|Judging with Different TO's
I've just recently become a level 2 judge, and so far all of my
experience can be summed up into two sections: First, the stuff I ran
myself before I was officially a judge. For four years I ran little
tourneys for the people who played at the University of Chicago, since
there was no store near us. Second is the experience I've gained
since I've come to Texas A&M, working under Tim Weissman at Event Horizons in Houston.
While both sets of experience have been instructive and helped me
become a better judge, I didn't realize that I'd become sort of set in
my ways. I was used to doing things one way with Tim, and just
figured that was the only way to do things.
Then I mis-scheduled my plane tickets. I got a flight out of Texas two
days before the Apocalypse pre-release. As a side-note here, let me
just say that I *always* work pre-releases. They are my favorite
events, both to judge and to play. So, panicking, I searched around
NY state for another pre-release to work at, and found the one at
Neutral Ground, being run by Steve and Glen. I contacted them about 2 weeks
before the pre-release, and arranged to work it there.
Well, to be plain, things were very different. Maybe everyone else
realizes this, but I hadn't thought about how much the personality of
the organizer is reflected in the events they run. Don't get me wrong
here, I'm not criticizing either organizer. I think they both do
fabulous jobs. But they both do them in their own way.
For example, Event Horizons uses a microphone system that they connect
to a speaker at the Head Judge's table, and Neutral Ground has a
megaphone that a judge can carry around. While the latter is nice,
because you can do the announcements in the section where they are
relevant, the former has the advantage of always knowing where it is.
Event Horizons, Texas runs well-organized events
EH gives everyone who has paid a receipt (letter paper cut into
thirds) marked with the flight they are in, and when time comes to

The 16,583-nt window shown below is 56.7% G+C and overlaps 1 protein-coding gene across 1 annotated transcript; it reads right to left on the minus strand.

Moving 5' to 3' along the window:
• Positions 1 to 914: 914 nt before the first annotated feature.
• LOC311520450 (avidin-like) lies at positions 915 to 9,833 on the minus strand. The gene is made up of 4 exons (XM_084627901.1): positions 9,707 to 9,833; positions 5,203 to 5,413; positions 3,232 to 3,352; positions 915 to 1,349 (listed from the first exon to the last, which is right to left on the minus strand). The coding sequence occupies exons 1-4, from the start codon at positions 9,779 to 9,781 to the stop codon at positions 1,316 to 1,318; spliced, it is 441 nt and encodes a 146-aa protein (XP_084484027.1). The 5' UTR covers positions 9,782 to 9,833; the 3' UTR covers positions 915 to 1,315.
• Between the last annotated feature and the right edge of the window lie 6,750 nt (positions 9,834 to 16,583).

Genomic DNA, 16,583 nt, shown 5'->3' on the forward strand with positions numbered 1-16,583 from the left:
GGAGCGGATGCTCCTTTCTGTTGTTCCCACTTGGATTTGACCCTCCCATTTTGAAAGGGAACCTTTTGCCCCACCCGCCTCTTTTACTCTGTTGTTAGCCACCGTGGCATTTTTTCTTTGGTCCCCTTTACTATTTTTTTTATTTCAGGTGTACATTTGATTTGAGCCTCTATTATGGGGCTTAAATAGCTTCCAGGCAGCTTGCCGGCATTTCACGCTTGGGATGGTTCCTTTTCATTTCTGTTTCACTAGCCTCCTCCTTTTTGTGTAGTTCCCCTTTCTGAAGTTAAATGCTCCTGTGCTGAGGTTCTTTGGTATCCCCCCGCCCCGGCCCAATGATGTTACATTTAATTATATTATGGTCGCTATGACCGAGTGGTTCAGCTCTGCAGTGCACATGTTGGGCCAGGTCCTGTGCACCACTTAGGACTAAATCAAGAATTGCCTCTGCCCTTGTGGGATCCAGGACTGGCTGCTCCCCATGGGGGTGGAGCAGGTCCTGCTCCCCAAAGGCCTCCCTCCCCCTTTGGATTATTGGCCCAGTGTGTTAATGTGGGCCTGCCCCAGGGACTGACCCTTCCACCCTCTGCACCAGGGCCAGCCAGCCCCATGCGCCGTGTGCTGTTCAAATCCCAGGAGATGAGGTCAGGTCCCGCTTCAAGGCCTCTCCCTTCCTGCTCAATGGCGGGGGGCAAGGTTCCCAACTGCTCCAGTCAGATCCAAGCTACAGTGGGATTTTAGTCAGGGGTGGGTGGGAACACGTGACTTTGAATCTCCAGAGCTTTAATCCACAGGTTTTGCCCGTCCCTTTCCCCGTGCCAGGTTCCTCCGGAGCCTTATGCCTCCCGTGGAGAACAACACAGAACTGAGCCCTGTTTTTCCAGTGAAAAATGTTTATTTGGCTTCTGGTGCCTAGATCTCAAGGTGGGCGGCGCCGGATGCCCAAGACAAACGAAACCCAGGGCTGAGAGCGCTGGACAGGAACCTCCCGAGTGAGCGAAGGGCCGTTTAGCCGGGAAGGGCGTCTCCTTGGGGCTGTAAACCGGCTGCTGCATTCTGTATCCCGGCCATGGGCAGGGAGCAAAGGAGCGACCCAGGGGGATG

hand out cards, we collect the receipt before we give them the cards.
Then we count the receipts and make sure the number is correct. At
NG, they have a list of names, and they do attendance before the
flight starts. While the receipts can get annoying sometimes, and
occasionally the count doesn't match, it is a much faster system, and
doesn't require the attendance session. The attendance system has the
benefit of accuracy, as well as being able to fill spots that were
vacated between registration and first round, instead of running the
As a last example, at NG, when time comes to swap sealed decks, they
have the players take the cards, minus the basic lands, and put them
into their box, with the deck reg sheet. Then the staff swap them
around, and hand them back. At EH, they include the basic land in the
Some things didn't change, however. It's very important to have
someone manning the computer who knows DCI reporter very well. More
judges are always better. Good TO's and HJ's inspire excellence among
the judges working with them. And great amounts of organization don't
prevent chaos, they simply lower the amount of it.
After I got over my surprise at how things were different, I started
learning things. I started comparing what each site did, and how it
worked for them, and for the players and judges they had. I think
that I learned almost as much in that one day as I did in a year of
doing stuff on my own at the U of C.
I think that this is similar to the reason most schools don't accept
their undergrads back as grad students: familiarity not only breeds
contempt, but stagnation. If you are only ever exposed to one style
of judging and organizing, you will become set in your thinking, and
be less flexible, as well as losing sight of the range of options and
methods to choose from.
So, I just have this to say to my fellow judges: Try judging under
other TO's and with new people, or in new locations some time. The
best is if you can take an event you're familiar with in one location,
and do the same type of event in another, because then you can
directly compare the differences in style, as opposed to differences
in the two events. Try it. I think that you'll learn a lot. I know I
Level 2 DCI Judge